16 October 2014 = European Restart a Heart Day

Last year we celebrated the very first ‘European Restart a Heart Day’ – to teach members of the public how to help restart the heart of someone who has suffered a cardiac arrest. This initiative, that will take place every year on October 16, aims to improve the very low numbers of people surviving out-of-hospital cardiac arrests.

Every year, around 350,000 Europeans suffer an out-of-hospital cardiac arrest (OHCA). OHCA occur anywhere, for example in the street, at work, or while exercising or doing other strenuous activity. Unfortunately, the vast majority happen at home, where family members are the only witnesses and the only ones with the chance to save their loved ones. It adds to the tragedy of the situation that we would loose a loved one just because we did not know what to do in case of sudden cardiac arrest. Bystander cardiopulmonary resuscitation (CPR) by lay people increases survival by 2-3 times, however, today it is delivered in only 1 in 5 out-of-hospital cardiac arrest. That is why less than 1 in 10 of these patients survive today. Increasing this rate may save 100,000 lives in Europe per year. “Unfortunately, only a small minority of cardiac arrest victims receive this vital help in time to save their life,” says Professor Maaret Castrén, Karolinska Institutet, Sweden, and chair of the ERC.​

More people learning how to restart a heart could save 100,000 lives per year across Europe, says the European Resuscitation Council

Bystander CPR rates vary widely across Europe, with Andalusia in Spain as low as 12%, Germany 15%, through to very high rates in the Netherlands (61%) and Sweden (59%). The actual survival rate varies with the setting, with some countries having survival as low as 6%, whereas countries with an excellent record in bystander CPR such as the Netherlands and Norway see survival rates as high as 40%. “If we could improve rates of bystander CPR in Europe to the levels seen in these best-performing nations, then around 100,000 lives could be saved each year across Europe,” says Prof Castrén. “We are certain that if more people were trained (e.g. all relatives of high-risk population with cardiovascular diseases or families of people who already survived cardiac arrest or heart attack), 50% of the deaths by cardiac arrest could effectively be prevented,” she adds.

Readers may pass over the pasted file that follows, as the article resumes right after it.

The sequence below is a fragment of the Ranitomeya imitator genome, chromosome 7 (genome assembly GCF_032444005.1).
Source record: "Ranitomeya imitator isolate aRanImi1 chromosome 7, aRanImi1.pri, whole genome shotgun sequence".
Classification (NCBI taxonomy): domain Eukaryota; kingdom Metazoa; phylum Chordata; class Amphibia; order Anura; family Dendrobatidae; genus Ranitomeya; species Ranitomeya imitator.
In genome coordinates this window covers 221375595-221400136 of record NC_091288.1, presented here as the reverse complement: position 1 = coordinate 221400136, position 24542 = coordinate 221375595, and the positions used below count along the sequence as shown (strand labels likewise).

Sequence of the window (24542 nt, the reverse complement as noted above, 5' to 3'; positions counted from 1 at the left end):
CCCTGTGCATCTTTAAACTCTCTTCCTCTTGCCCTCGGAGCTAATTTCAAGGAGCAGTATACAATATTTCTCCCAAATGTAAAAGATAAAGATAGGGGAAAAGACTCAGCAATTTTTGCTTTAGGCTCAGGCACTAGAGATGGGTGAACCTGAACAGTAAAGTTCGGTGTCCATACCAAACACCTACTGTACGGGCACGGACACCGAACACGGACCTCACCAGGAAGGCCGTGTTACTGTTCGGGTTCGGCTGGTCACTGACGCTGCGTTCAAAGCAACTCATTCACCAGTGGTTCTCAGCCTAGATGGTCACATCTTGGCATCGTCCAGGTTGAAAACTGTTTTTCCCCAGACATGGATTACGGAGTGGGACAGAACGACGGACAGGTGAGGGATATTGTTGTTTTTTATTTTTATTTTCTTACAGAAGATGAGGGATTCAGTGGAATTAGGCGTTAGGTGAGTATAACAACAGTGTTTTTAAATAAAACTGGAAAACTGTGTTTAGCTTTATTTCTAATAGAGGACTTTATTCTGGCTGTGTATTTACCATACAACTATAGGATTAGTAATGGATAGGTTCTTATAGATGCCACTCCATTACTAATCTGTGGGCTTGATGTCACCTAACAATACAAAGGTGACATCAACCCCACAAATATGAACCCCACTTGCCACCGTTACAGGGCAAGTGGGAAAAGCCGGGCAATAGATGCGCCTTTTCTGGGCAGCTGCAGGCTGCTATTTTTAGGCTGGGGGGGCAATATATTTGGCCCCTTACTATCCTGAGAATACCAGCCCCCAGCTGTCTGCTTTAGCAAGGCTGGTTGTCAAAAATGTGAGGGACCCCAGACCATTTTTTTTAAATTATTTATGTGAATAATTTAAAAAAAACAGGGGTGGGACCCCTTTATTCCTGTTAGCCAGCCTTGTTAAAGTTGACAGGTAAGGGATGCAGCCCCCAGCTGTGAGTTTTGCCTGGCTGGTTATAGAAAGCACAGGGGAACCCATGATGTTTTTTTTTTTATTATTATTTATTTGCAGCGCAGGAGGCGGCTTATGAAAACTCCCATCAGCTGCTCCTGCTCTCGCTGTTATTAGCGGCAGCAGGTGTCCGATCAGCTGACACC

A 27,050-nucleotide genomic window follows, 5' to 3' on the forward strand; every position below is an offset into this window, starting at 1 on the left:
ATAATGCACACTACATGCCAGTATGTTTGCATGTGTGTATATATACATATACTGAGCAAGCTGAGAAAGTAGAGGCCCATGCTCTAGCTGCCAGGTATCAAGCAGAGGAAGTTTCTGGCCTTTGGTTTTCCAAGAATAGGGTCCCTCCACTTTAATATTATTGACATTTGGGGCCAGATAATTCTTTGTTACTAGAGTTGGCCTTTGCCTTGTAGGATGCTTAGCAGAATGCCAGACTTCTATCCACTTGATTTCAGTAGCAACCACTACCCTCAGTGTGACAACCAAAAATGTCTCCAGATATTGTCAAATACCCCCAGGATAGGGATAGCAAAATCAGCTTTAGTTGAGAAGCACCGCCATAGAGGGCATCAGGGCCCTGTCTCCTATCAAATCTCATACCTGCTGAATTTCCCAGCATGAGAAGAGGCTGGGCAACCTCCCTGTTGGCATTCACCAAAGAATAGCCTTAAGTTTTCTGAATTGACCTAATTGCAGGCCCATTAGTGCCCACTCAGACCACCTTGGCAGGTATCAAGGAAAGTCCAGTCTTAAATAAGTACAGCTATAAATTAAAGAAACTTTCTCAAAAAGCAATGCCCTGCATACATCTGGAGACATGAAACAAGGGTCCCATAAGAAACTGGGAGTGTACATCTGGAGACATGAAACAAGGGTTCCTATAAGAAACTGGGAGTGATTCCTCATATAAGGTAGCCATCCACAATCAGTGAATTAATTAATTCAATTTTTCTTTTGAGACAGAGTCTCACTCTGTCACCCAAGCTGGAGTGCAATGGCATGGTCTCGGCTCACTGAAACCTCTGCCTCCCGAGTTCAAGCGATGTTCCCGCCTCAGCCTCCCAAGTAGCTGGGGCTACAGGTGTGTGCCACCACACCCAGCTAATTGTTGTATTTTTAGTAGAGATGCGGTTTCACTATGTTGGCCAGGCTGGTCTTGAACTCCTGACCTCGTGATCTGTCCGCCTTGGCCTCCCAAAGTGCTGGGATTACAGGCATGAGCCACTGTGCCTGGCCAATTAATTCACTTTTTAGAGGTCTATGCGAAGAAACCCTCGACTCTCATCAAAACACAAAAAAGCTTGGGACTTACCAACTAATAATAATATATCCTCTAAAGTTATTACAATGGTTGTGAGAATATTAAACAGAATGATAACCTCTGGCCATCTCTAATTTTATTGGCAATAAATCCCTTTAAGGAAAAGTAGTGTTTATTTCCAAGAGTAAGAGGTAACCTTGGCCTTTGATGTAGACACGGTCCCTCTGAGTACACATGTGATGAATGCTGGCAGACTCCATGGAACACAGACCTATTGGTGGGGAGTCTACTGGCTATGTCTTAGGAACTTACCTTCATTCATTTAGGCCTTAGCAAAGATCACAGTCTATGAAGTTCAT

To put these numbers in context, the estimate of 350,000 OHCA deaths is equivalent to 1,000 deaths per day every day of the year across Europe.

By performing CPR you can do nothing wrong, the only thing that can be wrong is doing nothing.

“CPR is easier than most people think and saves lives,” adds Professor Castrén. “People are understandably nervous about doing CPR but our campaign will show that it is a straightforward procedure that can be performed by most people. Members of the general public really have the power and ability to save lives in these circumstances. Even a modest increase in the proportion of the public doing CPR in this scenario could save many lives.”

If you are interested in learning more about Emergency Life Support and CPR, please contact us for dates of our FREE 2 Hour Emergency Life Support training sessions.

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2 Responses

  1. kim bullough says:

    Hello we have just took over a community hall working with kids n we have only first aider we all wud like our basic first aid please can u help us

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